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No one deserves to have a private moment stolen, whether it's a photo, text, or email.Everyone has intimate parts of their life they don't want the public to see.We told them the photos were private pictures between the two of us, photos we had deleted, and that criminals had found them anyway.My lawyers started sending "cease and desist" letters to sites that were running the stolen photos. Every time the lawyers managed to remove photos from one site, the shots popped up on another.Some people say the publicity surrounding the photos helps our careers. Jennifer Lawrence is the face of two billion-dollar franchises.It's not a career boost — it's a new form of sexual abuse.I've been a longtime advocate for women and girls, and a few years ago, President Obama named me to the National Advisory Committee on Violence Against Women.I didn't like the public perception of this scandal — that we were just a bunch of narcissistic, sexually deviant celebrities who got what we deserved for being dumb.
When billions of people on the Internet can see you naked without your consent, it's a crime. When I was a college student, a stranger raped me one night when I was closing up shop at a summer job at a Payless shoe store. Throughout history, our bodies have been open for public consumption, as in the days of slavery, when black women were taken into the town square to be sold.It was a flirtatious shot I had sent to Dwyane three years ago. I wondered how a photo that was shot and deleted three years ago could be found. I felt extreme anxiety, a complete loss of control. What is the point of even including a delete function on a phone if it doesn't really delete?I had zapped it to him and then told him to delete it right away, as he has a habit of losing phones. Sure enough, later that night, more pictures started popping up, one after another. I suddenly understood that deleting things means nothing. I had deleted the photos from my phone, but apparently they had remained on some server somewhere, unbeknownst to me, where hackers could find them.Then I thought, wait a minute, to hide is to act like a guilty person. I went downstairs with my family and had breakfast. I had to fly through Miami on my way to Los Angeles for work. People in the Miami airport know me since I live in the city, and they said things like "Stay strong, girl! When the paparazzi tell you something is bad, you know it's really bad." In LA, the photographers were waiting, but not to attack: They actually high-fived me. Dwyane and I also had to explain the scandal to the boys, two of whom are in their teens.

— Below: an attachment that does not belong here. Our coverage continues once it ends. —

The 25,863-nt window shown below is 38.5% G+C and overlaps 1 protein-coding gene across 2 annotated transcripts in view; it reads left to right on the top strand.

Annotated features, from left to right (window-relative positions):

I called my reps and attorneys, pleading, "Get the photos taken down." They said it takes time — the shots were spreading fast, to some 50 sites within the first few hours.